What is the monetary value of a college degree?
While economists have concluded that the value of a college degree goes well beyond the earnings a graduate can realize upon graduation, the Department of Education somehow believes that’s not the case, particularly when it comes to degrees conferred by proprietary colleges. Under the DOE’s proposed Gainful Employment rule, the worth of proprietary college degrees would be measured strictly on the basis of the student’s college debt in relation to his or her earnings 18 to 30 months after graduation. If the debt-to-income ratio for a group of program graduates exceeds 8 percent, the DOE wants to shut the program down.
The draconian rule is unfair on a number of fronts. First, if the DOE honestly believes the proposed metric is a legitimate measurement, then why doesn’t it want to impose the standard on all public and nonprofit schools? There is considerable anecdotal evidence that more than 50 percent of the degree programs at public and nonprofit schools couldn’t meet the proposed metric; a study by former NCES Commissioner Mark Schneider, one of the most respected education researchers in the country, found that more than 54 percent of the degree programs at the University of Texas would fail the Gainful Employment rule. The DOE’s refusal to release data quantifying how the nation’s public and nonprofit schools would fare under the Gainful Employment rule is quite telling.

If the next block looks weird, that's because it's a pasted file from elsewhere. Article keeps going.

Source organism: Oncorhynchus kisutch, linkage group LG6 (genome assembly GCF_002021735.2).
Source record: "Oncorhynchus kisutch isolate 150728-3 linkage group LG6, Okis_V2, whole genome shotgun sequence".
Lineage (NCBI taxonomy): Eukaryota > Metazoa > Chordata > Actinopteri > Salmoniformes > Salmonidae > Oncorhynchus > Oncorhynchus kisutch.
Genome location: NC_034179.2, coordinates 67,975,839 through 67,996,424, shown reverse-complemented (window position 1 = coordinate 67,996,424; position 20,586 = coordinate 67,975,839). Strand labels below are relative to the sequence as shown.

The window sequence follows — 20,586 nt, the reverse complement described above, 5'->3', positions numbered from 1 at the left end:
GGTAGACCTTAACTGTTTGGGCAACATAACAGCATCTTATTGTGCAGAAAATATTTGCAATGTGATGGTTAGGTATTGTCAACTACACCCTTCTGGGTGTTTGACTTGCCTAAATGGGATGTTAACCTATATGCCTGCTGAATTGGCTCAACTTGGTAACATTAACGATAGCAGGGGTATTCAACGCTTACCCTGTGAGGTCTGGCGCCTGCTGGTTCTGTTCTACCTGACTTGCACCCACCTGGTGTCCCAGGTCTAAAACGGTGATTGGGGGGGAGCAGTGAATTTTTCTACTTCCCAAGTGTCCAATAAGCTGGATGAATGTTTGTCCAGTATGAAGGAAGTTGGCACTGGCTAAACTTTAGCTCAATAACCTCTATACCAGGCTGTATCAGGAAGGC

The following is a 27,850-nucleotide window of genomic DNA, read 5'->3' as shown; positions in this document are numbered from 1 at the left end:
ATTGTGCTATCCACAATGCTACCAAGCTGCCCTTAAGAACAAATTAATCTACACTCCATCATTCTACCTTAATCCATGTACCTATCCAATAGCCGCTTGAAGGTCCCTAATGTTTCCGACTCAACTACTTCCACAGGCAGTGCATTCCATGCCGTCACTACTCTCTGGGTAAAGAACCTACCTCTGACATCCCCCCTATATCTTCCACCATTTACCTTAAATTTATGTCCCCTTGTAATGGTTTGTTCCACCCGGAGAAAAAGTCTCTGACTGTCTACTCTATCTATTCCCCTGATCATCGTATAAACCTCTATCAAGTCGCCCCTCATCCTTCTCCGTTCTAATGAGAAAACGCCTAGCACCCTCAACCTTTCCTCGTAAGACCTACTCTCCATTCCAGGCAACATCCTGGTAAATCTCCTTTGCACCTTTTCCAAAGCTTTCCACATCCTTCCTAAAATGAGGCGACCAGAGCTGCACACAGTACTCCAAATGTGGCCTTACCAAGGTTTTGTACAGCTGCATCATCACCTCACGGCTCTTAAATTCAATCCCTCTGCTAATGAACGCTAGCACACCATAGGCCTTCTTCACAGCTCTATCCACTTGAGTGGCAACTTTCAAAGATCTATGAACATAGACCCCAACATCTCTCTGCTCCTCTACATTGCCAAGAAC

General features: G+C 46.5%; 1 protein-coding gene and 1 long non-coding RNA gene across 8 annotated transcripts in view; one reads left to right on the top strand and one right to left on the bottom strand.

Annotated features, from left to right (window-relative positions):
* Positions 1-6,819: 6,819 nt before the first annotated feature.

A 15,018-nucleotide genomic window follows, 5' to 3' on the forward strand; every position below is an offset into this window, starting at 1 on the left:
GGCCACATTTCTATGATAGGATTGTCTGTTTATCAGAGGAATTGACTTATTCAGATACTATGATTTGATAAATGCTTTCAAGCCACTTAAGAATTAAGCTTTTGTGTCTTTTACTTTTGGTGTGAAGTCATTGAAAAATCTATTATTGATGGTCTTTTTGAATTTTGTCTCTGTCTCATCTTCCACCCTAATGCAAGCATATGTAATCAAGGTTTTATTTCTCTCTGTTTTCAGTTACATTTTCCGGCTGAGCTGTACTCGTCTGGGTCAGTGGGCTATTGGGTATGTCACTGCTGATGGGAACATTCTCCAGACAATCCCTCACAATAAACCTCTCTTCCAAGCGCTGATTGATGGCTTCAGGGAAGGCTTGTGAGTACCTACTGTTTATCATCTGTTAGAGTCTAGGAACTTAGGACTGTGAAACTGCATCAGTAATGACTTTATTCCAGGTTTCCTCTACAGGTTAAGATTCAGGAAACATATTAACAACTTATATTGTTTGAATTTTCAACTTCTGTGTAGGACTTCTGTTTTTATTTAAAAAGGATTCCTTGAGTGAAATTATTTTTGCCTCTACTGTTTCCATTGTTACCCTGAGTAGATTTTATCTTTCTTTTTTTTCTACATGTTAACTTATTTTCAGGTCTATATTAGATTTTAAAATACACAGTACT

Second, the Gainful Employment metric is increasingly being called into question. The most recent is a Federal Reserve Board of New York September 2 blog by research analysts Jaison R. Abel and Richard Deitz entitled “The Value of a College Degree”, arguing that the monetary value of a degree should be measured over an extended period. Messrs. Abel and Deitz do a commendable job explaining the crux of their position, advocating the use of the capital budgeting technique Net Present Value (NPV) when calculating a return on investment:
NPV captures the flow of the costs and benefits of going to college over time. During the first four years, the costs of college result in a negative cash flow, followed by a positive cash flow that is received over one’s working career (the college wage premium), taking the time value of money into account (meaning that future years are “discounted” at a standard rate of 5 percent, because money earned in the future is worth less than money in hand today).
The Federal Reserve isn’t alone in concluding that NPV is the best methodology to employ when assessing the value of a college degree. For example, a 2011 report authored by Nexus Research and the American Institutes for Research entitled “Who Wins? Who Pays? The Economic Returns and Costs of a Bachelor’s Degree”, also concluded that NPV is the best degree monetary measurement, as has Anthony Carnevale, the Director and Research Professor of the Georgetown University Center on Education and the Workforce.
The Department of Education has failed to substantiate their contention that the monetary value of a degree within 18 months of a student’s graduation is a legitimate metric. We note also that the agency pretty much stands alone in its claim that student demographics have no influence on graduation outcomes. It’s becoming increasingly clear that the policy makers responsible for crafting the Gainful Employment rule would get a failing grade in statistical analysis.